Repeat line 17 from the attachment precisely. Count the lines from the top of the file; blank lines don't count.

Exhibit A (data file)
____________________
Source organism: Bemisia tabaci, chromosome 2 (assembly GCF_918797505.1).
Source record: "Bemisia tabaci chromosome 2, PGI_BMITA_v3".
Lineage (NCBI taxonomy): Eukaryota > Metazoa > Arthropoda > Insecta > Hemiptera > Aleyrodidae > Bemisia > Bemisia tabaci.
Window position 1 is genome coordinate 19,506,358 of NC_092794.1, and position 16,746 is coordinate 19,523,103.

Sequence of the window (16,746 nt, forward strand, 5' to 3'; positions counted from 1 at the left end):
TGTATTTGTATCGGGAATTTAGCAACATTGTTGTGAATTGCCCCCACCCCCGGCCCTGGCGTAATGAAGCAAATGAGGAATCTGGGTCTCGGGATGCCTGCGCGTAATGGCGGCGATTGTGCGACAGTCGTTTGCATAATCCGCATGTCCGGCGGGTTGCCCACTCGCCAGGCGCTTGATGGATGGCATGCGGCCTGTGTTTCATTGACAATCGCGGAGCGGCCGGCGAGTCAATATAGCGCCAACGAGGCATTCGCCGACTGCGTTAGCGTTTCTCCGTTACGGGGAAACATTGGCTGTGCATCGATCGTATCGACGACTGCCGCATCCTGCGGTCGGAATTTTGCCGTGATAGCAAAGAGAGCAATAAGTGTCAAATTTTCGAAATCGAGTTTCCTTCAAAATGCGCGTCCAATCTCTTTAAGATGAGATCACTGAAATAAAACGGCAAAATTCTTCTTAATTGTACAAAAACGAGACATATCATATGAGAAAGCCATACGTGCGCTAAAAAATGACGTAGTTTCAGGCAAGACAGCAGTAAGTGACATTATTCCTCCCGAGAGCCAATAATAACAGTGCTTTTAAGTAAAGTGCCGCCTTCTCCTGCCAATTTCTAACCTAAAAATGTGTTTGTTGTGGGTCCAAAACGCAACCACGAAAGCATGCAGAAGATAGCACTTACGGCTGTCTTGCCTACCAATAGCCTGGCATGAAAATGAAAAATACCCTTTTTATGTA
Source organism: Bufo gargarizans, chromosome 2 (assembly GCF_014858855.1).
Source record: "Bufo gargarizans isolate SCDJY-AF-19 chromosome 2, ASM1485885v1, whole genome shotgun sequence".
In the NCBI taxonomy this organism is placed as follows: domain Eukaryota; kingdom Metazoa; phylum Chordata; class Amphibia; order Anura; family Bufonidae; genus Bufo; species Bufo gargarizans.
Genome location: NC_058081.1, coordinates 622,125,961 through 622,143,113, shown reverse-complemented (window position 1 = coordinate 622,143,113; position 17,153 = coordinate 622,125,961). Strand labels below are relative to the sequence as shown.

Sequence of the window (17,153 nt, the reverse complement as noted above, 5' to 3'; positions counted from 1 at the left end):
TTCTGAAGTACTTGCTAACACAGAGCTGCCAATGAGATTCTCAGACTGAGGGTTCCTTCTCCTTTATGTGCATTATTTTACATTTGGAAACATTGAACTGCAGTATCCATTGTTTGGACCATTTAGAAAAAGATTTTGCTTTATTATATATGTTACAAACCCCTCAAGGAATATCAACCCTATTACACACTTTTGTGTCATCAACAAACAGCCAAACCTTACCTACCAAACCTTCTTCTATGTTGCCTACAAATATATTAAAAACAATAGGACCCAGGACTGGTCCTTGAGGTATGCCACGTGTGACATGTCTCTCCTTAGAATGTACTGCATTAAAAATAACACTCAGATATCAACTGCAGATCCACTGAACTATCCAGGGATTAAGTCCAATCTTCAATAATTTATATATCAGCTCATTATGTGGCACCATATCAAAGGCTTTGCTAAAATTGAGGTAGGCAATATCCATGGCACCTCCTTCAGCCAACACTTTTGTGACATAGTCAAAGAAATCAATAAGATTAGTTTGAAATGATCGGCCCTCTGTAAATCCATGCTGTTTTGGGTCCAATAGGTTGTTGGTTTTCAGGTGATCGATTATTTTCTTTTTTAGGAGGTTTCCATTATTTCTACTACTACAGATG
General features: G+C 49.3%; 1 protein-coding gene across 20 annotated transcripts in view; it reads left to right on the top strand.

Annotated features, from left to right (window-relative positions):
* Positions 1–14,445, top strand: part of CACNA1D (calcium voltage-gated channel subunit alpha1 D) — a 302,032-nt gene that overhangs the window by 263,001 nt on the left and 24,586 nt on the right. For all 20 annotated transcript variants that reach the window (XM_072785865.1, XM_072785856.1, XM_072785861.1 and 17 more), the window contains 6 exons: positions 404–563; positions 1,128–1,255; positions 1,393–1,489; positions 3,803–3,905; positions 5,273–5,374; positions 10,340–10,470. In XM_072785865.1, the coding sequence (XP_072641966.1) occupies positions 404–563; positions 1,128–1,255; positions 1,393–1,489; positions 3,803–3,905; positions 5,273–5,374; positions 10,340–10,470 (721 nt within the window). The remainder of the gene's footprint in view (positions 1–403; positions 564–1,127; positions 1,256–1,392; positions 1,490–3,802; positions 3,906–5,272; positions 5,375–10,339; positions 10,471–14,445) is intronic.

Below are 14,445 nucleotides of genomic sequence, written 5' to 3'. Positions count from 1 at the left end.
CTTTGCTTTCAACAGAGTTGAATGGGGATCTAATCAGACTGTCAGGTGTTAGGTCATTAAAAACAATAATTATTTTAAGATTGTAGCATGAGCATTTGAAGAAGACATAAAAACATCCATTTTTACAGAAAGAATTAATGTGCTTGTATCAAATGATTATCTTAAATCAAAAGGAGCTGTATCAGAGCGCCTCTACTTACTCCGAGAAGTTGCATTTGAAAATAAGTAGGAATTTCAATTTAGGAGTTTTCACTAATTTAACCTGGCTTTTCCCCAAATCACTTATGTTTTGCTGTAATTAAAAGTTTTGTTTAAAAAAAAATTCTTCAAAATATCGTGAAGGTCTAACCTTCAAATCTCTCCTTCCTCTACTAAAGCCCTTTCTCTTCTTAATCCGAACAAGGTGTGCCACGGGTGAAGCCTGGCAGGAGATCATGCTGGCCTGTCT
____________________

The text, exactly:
CTTTGCTTTCAACAGAGTTGAATGGGGATCTAATCAGACTGTCAGGTGTTAGGTCATTAAAAACAATAATTATTTTAAGATTGTAGCATGAGCATTTGAAGAAGACATAAAAACATCCATTTTTACAGAAAGAATTAATGTGCTTGTATCAAATGATTATCTTAAATCAAAAGGAGCTGTATCAGAGCGCCTCTACTTACTCCGAGAAGTTGCATTTGAAAATAAGTAGGAATTTCAATTTAGGAGTTTTCACTAATTTAACCTGGCTTTTCCCCAAATCACTTATGTTTTGCTGTAATTAAAAGTTTTGTTTAAAAAAAAATTCTTCAAAATATCGTGAAGGTCTAACCTTCAAATCTCTCCTTCCTCTACTAAAGCCCTTTCTCTTCTTAATCCGAACAAGGTGTGCCACGGGTGAAGCCTGGCAGGAGATCATGCTGGCCTGTCT